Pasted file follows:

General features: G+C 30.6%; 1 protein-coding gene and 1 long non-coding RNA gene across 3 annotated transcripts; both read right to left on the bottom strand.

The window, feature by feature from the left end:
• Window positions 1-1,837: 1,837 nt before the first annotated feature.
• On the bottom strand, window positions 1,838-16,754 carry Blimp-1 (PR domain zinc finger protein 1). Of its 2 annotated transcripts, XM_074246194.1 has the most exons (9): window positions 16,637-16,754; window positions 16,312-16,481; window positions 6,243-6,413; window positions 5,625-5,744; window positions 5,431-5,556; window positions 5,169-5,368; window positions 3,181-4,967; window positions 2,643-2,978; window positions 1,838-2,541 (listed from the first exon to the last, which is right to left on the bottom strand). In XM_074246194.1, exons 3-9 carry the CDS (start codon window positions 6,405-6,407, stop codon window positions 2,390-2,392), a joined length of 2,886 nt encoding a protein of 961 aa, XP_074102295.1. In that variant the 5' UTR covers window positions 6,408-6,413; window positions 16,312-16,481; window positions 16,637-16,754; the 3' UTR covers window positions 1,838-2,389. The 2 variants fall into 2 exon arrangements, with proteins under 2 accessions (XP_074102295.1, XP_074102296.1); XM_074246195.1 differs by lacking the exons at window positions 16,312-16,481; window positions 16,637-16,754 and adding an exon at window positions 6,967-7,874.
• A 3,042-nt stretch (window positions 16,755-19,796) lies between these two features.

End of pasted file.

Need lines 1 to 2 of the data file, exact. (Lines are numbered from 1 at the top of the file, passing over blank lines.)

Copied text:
General features: G+C 30.6%; 1 protein-coding gene and 1 long non-coding RNA gene across 3 annotated transcripts; both read right to left on the bottom strand.

The window, feature by feature from the left end: